It’s hard to believe that it has been over a month since TREWGrip made its international debut at CES. I want to thank everyone who supported our efforts and helped us promote TREWGrip. I also want to thank those of you who have recently begun following and sharing TREWGrip on social media. We are gaining significant traction, and beginning to make an impact in the consumer electronics industry.
CES, quite a few interesting articles were written by a variety of media outlets,
and there were also quite a few interesting comments posted online. With any attempt at innovation or disruptive
technology, there are always the naysayers and the skeptics --- comes with the
territory. But there are also those people
who catch my attention by providing insightful feedback --- these are the
people who help me see TREWGrip from a different perspective.
a kid, I remember vividly the challenges associated with getting catsup out of
a glass bottle. When I opened a new
bottle, it was almost impossible to get the catsup flowing, and there were
several tricks that I would use to overcome this problem.
first wasn't really a trick, rather the use of brute force by pounding on the
bottom of the bottle with the palm of my hand.
This approach typically resulted in catsup spatter all over my burger or
hotdog, and sometimes an embarrassing stain on my pants (but that’s a story for
more sophisticated approach involved sticking a knife in the end of the bottle
to get the catsup flowing. Although admittedly
a bit more civilized than brute force, for some reason people would always ask
me if I wanted a hotdog with my catsup --- I think it had something to do with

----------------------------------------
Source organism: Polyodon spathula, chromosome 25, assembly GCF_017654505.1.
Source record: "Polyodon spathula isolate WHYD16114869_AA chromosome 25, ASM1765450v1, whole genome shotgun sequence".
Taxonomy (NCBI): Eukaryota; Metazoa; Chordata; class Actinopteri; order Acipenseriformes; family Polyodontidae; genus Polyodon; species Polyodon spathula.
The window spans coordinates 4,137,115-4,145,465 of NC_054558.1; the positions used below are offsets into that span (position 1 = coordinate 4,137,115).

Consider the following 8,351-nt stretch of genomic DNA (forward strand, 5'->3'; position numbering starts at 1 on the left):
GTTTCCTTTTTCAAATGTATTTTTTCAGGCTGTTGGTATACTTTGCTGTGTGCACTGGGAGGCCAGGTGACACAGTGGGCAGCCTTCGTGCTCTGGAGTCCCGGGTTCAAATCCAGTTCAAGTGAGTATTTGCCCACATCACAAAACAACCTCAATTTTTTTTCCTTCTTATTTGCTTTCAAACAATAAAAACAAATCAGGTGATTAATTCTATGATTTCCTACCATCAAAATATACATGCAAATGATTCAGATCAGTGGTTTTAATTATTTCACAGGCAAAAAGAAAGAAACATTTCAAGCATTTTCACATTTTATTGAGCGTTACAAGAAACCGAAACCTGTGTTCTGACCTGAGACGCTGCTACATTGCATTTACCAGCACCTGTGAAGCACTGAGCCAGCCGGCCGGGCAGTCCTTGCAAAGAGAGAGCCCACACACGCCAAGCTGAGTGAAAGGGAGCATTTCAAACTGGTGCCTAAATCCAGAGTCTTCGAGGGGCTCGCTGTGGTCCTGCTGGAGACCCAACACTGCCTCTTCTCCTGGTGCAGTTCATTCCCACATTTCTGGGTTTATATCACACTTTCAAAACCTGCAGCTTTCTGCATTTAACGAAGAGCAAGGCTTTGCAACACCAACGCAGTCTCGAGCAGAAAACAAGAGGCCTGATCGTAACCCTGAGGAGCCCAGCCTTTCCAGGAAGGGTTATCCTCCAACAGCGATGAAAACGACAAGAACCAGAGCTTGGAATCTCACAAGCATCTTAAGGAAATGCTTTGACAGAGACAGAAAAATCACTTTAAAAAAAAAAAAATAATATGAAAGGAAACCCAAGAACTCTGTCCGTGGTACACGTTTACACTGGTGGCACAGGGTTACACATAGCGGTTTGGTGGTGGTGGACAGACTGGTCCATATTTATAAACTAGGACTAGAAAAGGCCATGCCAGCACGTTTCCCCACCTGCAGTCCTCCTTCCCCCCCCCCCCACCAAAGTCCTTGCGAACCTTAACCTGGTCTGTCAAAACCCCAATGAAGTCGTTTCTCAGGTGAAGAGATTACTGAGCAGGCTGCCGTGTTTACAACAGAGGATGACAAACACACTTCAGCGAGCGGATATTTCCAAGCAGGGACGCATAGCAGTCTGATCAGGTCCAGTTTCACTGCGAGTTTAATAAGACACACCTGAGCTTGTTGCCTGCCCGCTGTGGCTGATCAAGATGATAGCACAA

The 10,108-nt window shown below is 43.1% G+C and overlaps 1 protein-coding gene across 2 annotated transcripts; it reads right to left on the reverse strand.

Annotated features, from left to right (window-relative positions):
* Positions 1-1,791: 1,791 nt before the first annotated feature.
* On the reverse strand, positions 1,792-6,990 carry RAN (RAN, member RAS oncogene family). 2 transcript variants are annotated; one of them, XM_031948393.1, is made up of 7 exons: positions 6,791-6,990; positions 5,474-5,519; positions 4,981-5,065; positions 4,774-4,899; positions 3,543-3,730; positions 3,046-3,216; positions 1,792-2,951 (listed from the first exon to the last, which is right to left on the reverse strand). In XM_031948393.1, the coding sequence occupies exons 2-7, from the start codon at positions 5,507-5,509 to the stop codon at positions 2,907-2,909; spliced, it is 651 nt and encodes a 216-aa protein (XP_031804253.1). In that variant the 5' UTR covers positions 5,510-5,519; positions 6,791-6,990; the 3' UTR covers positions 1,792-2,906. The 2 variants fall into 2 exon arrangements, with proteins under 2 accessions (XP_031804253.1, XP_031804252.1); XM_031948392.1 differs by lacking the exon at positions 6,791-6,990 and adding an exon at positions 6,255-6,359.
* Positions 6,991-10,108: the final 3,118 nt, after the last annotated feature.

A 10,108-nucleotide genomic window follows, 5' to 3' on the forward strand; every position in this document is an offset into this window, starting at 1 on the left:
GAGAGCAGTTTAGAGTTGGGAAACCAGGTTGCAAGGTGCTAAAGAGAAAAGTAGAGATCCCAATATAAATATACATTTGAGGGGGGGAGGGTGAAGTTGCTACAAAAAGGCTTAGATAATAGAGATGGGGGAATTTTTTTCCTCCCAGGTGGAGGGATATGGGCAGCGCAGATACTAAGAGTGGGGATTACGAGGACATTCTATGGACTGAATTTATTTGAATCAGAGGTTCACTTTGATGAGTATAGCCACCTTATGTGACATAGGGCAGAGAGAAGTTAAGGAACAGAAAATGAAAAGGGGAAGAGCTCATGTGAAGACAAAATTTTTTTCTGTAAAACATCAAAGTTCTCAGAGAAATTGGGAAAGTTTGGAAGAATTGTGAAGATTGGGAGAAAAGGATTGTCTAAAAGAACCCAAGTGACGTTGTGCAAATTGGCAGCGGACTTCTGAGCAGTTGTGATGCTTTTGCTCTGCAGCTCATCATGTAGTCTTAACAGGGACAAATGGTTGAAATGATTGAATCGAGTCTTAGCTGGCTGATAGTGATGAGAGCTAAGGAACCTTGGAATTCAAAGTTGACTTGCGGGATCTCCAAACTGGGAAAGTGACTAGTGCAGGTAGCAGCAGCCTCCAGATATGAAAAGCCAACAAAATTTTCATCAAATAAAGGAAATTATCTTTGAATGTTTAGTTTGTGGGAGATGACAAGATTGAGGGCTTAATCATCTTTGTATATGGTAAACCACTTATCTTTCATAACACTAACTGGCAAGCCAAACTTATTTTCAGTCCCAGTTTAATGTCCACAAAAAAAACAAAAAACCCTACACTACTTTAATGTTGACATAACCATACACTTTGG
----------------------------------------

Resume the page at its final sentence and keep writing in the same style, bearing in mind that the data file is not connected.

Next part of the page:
the amount of catsup on my hotdog.
there was one trick that some people would use that required a bit of
skill. And the people who mastered this
trick would always try to coach people who used another method. The trick was to tilt the bottle at just the
right angle as though you were pouring it, and then tap the 57 with the palm of
your hand. As the catsup began to flow,
you would have to adjust the angle of the bottle and your tapping force to
control the flow of catsup. Or at least
that was how I was coached to do it.
Can't say I ever really mastered it.
a bottle was opened and catsup flowed for the first time, pouring seemed a bit
easier, especially when the catsup was kept at room temperature. There were still times, however, especially
if the bottle was stored in the refrigerator, when I would have to violently shake
the bottle up and down until the catsup came out.
don’t even get me started on a bottle that was almost finished. Most times, I would turn the bottle upside
down and lean it against something until the catsup followed down into the cap;
resulting in a crusty cap full of catsup.
one day someone in the catsup industry invented a new type of bottle; a squeeze
bottle with an oversized cap. Now there
were squeeze bottles with pointy tops that were mainly used in restaurants, but
this new bottle was different --- it was designed to be stored upside down.
when people see catsup bottles with oversized caps, or “upside down” catsup bottles…
well, it just seems to make sense.
my question is --- who decides what’s “right side up” and what’s “upside down?” Or, is something considered upside down
simply because another way is just the way it’s always been?
didn’t design TREWGrip as an upside down keyboard. We did it because it just makes